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Full-Text Articles in Religion

Review Of: Andrew R. Murphy (Ed.), The Blackwell Companion To Religion And Violence, Brian Stiltner May 2013

Review Of: Andrew R. Murphy (Ed.), The Blackwell Companion To Religion And Violence, Brian Stiltner

Philosophy, Theology and Religious Studies Faculty Publications

Blackwell Companions, and instalments from similar series, should be initially sized up according to their purpose and audience. Such hefty tomes present themselves first as reference books—as collections of articles by scholarly experts that treat the key methods, topics, historical developments, etc., in the field. Second, each Companion is addressed to students and teachers as a state-of-the-field resource that provides several benefits: a sound picture of the field, assessment of various theories and methods used in the field, a sense of the innovative developments and open questions, and plenty of information to follow up on. Finally, some Companions give ...


Book Review: Daniel M. Bell, Jr., Just War As Christian Discipleship: Recentering The Tradition In The Church Rather Than The State, Brian Stiltner Nov 2010

Book Review: Daniel M. Bell, Jr., Just War As Christian Discipleship: Recentering The Tradition In The Church Rather Than The State, Brian Stiltner

Philosophy, Theology and Religious Studies Faculty Publications

From his conversations in church settings and classrooms, Daniel M. Bell, Jr. has observed that Christians by and large do not know the church’s just war tradition very well, but that they are receptive to learning about it. Most theologians would likely agree that they know a number of Christians who are hungry to see better thinking and more effective action in response to war in our time. Bell, a Lutheran seminary professor and ordained elder in the United Methodist Church, wrote this book to interpret ‘the just war tradition in terms of concrete practices that might contribute to ...


Review Of: T. J. Gorringe. The Common Good And The Global Emergency: God And The Built Environment, Brian Stiltner Feb 2010

Review Of: T. J. Gorringe. The Common Good And The Global Emergency: God And The Built Environment, Brian Stiltner

Philosophy, Theology and Religious Studies Faculty Publications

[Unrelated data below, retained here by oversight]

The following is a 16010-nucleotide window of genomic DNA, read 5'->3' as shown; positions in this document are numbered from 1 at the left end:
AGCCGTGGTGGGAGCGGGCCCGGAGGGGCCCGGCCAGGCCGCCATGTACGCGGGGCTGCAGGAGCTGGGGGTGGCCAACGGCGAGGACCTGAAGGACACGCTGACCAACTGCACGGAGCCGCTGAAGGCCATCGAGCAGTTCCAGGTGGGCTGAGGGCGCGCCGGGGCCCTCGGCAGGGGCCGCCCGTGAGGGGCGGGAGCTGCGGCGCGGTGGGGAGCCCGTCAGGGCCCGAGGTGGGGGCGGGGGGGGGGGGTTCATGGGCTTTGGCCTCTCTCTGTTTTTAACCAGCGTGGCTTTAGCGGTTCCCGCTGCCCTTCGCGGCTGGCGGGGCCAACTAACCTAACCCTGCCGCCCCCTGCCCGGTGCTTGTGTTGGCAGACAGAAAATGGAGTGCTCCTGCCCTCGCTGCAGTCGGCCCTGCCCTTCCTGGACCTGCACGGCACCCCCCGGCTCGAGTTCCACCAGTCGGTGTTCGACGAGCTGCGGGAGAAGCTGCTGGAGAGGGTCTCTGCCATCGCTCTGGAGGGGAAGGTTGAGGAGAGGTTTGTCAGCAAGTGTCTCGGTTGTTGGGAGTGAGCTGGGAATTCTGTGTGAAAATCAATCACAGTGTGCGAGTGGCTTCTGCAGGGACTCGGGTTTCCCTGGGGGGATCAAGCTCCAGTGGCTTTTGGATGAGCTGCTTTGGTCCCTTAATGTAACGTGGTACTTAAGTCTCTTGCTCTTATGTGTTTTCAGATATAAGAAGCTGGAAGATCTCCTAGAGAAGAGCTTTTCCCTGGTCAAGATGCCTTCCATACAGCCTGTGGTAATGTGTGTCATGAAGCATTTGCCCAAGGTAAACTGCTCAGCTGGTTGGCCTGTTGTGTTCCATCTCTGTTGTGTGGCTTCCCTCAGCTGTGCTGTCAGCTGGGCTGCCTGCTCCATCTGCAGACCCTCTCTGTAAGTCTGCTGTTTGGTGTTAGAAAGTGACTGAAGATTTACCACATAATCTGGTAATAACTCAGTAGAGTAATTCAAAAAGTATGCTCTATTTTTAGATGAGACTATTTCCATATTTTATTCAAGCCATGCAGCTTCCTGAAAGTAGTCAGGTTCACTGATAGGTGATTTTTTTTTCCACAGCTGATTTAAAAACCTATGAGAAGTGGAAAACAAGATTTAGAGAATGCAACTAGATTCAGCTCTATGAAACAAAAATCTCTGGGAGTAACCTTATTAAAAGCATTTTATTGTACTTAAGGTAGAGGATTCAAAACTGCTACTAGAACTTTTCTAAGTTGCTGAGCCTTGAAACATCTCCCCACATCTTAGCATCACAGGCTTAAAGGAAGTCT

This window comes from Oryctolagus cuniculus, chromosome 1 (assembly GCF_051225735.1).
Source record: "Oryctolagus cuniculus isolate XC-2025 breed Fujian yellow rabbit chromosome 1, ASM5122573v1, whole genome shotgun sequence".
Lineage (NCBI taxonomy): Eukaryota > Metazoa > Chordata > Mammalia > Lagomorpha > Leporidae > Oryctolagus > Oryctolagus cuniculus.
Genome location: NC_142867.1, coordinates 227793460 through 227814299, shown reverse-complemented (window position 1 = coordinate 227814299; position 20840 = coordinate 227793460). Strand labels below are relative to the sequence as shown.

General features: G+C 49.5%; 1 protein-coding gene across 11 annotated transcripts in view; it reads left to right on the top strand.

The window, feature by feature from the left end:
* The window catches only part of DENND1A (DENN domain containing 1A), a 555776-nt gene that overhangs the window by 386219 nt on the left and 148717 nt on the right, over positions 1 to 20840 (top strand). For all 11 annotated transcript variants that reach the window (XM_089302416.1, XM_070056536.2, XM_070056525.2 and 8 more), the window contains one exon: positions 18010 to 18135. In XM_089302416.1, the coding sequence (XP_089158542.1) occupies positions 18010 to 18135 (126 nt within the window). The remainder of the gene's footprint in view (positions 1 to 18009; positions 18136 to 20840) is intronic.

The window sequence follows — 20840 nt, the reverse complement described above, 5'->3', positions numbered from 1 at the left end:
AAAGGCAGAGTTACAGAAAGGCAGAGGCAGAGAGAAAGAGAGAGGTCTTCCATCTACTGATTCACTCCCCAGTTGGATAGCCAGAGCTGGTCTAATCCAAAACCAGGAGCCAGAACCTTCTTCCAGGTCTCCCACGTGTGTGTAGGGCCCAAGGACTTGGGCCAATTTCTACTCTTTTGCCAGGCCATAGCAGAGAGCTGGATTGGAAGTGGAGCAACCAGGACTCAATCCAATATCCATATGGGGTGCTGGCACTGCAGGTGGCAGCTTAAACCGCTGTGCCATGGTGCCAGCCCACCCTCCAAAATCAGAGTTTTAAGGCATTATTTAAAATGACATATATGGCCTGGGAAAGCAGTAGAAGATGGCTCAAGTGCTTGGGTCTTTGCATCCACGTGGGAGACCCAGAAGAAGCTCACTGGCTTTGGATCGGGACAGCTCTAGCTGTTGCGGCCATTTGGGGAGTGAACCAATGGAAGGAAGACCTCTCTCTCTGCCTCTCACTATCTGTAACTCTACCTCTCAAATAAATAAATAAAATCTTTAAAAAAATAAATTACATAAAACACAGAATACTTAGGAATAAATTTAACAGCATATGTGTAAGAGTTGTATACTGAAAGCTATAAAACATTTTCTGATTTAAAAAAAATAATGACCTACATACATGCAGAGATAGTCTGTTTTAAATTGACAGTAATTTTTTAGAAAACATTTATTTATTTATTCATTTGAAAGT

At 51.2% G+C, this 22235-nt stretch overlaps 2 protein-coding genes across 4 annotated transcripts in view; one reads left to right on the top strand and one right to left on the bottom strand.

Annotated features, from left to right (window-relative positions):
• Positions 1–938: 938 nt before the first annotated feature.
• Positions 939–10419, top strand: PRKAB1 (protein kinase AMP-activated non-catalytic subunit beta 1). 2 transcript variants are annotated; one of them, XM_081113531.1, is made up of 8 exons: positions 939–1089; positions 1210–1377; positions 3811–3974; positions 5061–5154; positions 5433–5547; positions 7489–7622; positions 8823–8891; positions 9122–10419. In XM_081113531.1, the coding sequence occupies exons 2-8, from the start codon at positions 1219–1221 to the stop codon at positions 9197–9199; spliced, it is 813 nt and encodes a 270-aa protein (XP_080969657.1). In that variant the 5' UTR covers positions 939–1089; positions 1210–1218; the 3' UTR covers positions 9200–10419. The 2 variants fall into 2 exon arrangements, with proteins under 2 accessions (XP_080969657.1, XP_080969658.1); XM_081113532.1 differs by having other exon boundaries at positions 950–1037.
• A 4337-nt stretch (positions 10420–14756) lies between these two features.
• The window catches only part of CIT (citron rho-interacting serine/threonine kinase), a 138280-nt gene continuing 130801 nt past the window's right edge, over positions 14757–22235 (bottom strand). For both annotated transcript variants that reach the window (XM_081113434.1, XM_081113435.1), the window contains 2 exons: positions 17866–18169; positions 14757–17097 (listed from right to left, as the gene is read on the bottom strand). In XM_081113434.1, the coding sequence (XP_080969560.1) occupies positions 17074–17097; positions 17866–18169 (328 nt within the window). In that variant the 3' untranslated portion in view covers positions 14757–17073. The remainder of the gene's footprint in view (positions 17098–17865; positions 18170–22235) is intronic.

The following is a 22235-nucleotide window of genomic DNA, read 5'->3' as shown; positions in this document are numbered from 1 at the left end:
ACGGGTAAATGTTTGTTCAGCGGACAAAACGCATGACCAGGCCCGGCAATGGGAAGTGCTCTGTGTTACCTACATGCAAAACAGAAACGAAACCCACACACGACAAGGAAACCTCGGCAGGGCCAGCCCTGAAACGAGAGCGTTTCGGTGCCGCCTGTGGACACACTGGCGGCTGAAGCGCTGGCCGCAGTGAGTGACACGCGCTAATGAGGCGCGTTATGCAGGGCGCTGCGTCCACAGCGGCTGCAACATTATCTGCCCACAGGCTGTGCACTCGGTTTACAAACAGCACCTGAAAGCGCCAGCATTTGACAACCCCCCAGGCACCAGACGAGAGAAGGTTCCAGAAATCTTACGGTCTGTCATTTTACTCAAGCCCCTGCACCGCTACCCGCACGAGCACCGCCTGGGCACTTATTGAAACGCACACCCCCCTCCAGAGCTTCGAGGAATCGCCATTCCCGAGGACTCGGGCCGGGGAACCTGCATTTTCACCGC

Tim Gorringe follows up his positively reviewed 2002 book A Theology of the Built Environment with this offering from the same publisher. The former book was notable as a sustained attempt to think theologically about the ‘built environment’. The built environment is the context that humans construct for themselves through their industry and technology; it comprises all types of physical settlements (cities, suburbs, towns, and villages), roads and transportation systems, parks and outdoor spaces, and buildings of every sort. It matters to humans how we build social spaces, for this influences our individual flourishing and the common good. While any ...


Religion, Rhetoric, And Running For Office: Public Reason On The Us Campaign Trail, Brian Stiltner, Steven Michels Jan 2009

Religion, Rhetoric, And Running For Office: Public Reason On The Us Campaign Trail, Brian Stiltner, Steven Michels

Government Faculty Publications

It is common, almost expected, for candidates for office in the United States to affirm their religious identity and to employ broad religious themes in support of their political agendas. It is the rare candidate, especially for the Senate or the presidency, who completely eschews religious language due to the pressure and scrutiny of church leaders and advocacy groups with religous and moral agendas.


Review Of: The Politics Of Human Frailty: A Theological Defence Of Political Liberalism, By Christopher J. Insole, Brian Stiltner Jan 2006

Review Of: The Politics Of Human Frailty: A Theological Defence Of Political Liberalism, By Christopher J. Insole, Brian Stiltner

Philosophy, Theology and Religious Studies Faculty Publications

Against the grain of much contemporary Christian theology, Christopher Insole’s The Politics of Human Frailty takes on the challenge of theologically defending political liberalism. Specifically, he defends a strand of political liberalism ‘informed by the theological conviction that the human person is a creature incapable of its own perfection, although nonetheless called to and made for this perfection’ (p. vii). Insole, University Lecturer in Philosophy of Religion at the University of Cambridge, attends to philosophers and theologians primarily in the British tradition, but also on the American side. Insole advances his argument mostly through readings of other authors. Positively ...